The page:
Most Indycar fans know where the race for the driver’s title stands: After two bad races at Pocono and Gateway for Alexander Rossi and Scott Dixon, it’s Josef Newgarden’s race to lose. In order for Simon Pagenaud (-38), Rossi (-46) or Dixon (-70) to catch him, they’d have to win both the remaining races and hope some serious bad juju befalls Newgarden. So far this season, Newgarden has been coated with Teflon—Nothing bad sticks.
The manufacturer’s race is not nearly so clear cut, and except for Pagenaud and Dixon, involves a totally different cast of characters. Going into Portland, Honda leads 1,301 to 1,227. But to understand how close it is and understand what’s going on during the races, you have to get into complex details. Here are a few key points about the Manufacturer’s race within a race.
The scoring system
On it’s face, this should be simple:
- The manufacturer that wins the race gets 5 points.
- In addition, the points scored by the top 2 “eligible” drivers is added to each Manufacturer’s score. This includes the “laps led” points the top two eligible drivers score.
The most points that a manufacturer can score on either remaining weekend is 97: 5 points for winning, 2 points for most laps led, 50 points for first place and 40 for second. And the double points for Laguna Seca does not affect the manufacturer race.
The least number of points that Honda could score on a normal weekend is 39. That would be if Chevy swept the top 9 places and the first two Hondas were 10th and 11th. So the most points Chevy could gain would be 58. Since Honda is leading by 74, Chevy would have to gain an average of 37 points each week. To get that result, Chevy could finish 1-2 with Honda 3rd and 8th. This is very possible.
Of course, this assumes that all cars are “eligible” to score points, which they are not. The number of cars eligible to score points drops each week.
Which cars are eligible?
In order to be eligible to score Manufacturer’s points:
- Must be a full-season entry. So Conor Daly cannot score in the fifth Andretti car for Honda at Laguna Seca, but he CAN score for Honda as a last minute replacement for Marcus Ericsson at Arrow at Portland.
- Must have used less than five engines. Once a car uses a fifth engine, it is no longer eligible. This eliminates more cars each week and creates some interesting possibilities.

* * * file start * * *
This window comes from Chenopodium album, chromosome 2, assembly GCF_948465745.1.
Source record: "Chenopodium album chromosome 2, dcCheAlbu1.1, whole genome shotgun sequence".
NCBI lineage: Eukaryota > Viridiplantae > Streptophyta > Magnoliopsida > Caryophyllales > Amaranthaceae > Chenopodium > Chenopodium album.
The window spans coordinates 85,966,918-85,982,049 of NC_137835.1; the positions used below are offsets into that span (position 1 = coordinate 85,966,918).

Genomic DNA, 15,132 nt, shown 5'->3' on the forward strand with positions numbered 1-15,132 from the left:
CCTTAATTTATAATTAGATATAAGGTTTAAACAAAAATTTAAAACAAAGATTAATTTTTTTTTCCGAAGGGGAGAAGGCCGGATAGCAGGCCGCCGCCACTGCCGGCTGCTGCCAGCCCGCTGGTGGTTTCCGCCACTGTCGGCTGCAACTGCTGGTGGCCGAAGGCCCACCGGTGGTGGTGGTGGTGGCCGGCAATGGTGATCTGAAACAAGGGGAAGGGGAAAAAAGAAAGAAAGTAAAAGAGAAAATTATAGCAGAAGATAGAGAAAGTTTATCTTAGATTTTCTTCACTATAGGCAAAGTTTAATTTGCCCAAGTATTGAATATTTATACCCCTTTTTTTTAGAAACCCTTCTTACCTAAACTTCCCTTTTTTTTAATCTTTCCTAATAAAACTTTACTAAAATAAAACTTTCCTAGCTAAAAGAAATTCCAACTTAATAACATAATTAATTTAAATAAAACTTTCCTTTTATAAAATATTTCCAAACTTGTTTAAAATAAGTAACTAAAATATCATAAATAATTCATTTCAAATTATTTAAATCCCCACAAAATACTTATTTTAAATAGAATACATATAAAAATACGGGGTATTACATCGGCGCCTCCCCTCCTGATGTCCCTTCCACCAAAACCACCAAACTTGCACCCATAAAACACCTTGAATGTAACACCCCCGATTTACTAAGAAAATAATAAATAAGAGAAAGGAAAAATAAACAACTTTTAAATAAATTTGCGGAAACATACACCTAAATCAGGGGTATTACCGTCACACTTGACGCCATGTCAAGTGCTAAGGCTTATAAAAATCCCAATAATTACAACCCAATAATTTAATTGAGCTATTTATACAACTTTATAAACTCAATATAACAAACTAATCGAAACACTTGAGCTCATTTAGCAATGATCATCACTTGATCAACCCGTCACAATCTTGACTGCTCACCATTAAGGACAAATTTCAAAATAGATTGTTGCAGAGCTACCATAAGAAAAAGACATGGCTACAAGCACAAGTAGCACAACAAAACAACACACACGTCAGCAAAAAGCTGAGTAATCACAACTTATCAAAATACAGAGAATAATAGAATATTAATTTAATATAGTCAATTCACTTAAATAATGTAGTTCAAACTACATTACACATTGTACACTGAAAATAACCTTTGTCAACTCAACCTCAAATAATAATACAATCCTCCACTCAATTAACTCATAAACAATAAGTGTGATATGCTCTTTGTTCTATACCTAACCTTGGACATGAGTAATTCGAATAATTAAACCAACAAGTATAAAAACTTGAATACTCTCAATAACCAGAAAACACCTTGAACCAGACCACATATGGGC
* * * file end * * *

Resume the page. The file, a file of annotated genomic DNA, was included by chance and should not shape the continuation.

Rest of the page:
Chevy Cars that are ineligible:
Josef Newgarden, Will Power and Ed Jones.
Honda Cars that are ineligible: Daly (Laguna Seca), Felix Rosenqvist, Sebastian Bourdais, Takuma Sato, Alexander Rossi and Colton Herta.
This creates situations where one manufacturer wins the race and the other gets more points. Takuma Sato won the Gateway race for Honda, but because he was ineligible to score Manufacturer points, Chevy actually closed up the race. Same thing for Will Power winning Pocono.
It is also important to understand that while the ineligible drivers can’t score, they can take points away from the opponent. This includes your own ineligible drivers. If Rossi wins Portland, those 51 points are taken away from Chevy AND Honda
How eligibility affects the Manufacturer possibilities.
On its face, all this looks good for Team Honda. The Honda lineup of Drivers includes Scott Dixon, Ryan Hunter-Reay, Santino Ferrucci, Zach Veach, Graham Rahal, James Hinchcliffe, Marcus Ericcson (Conor Daly for Portland) and Marco Andretti. While Chevy is Simon Pagenaud, Mateus Leist, Tony Kanaan, Spencer Pigot, Charlie Kimball and Max Chilton.
Most of these cars are on their fourth engine. So any engine changes puts a car on the ineligible list. Since they are both in the race for the Driver’s Championship, it is possible that either Simon Pagenaud or Scott Dixon might take a new engine. That would make them ineligible.
From the Honda point of view, the bad news here is that this state of affairs lowers the minimum number of points possible to 25. So it is possible for Chevy to gain 73 points each race. Assuming another two Hondas change engines before the finale at Laguna Seca, this would mean that if Honda leads by 80 points or more after Portland, the Manufacturer’s race would be over.
The nightmare scenario for Honda would be for, say, Pagenaud to win the Portland Race and Pigot to finish second, followed by a combination of the following: Sato, Rossi, Bourdais, Herta, Rosenqvist, Power, Newgarden and Jones. That would mean the top “eligible” Hondas would be 11th and 12th, which would total 37 points to Chevy’s 97, cutting the Honda lead to 14.
Is that likely? Probably not. Is it possible? Certainly.
The race within a race at Portland
The two drivers to worry about on the Chevy side are Pagenaud and Pigot. If one of them wins the race, the Manufacturer’s championship is in serious doubt.
Similarly, if you see any of Scott Dixon, Ryan Hunter-Reay, Santino Ferrucci, Zach Veach, Graham Rahal, James Hinchcliffe, Conor Daly and Marco Andretti running in the top five, you should breathe easier.
Going by history at Portland, Honda should be OK. Last year Sato won, Hunter-Reay was second and Bourdais was third. Pigot was fourth, Dixon Fifth and Pagenaud sixth. If that happens this year, Honda would score 76 points (5 for winning the race, 41 for RHR and 30 for Dixon), while Chevy would score 60 for Pigot and Pagenaud). A repeat like that would give Honda a 90-point lead and the championship.
The caveat in all this is you won’t know for sure what the manufacturer points are until about an hour after the race when it is posted on Indycar.com. This is because we won’t know if any other cars became ineligible once the race weekend starts.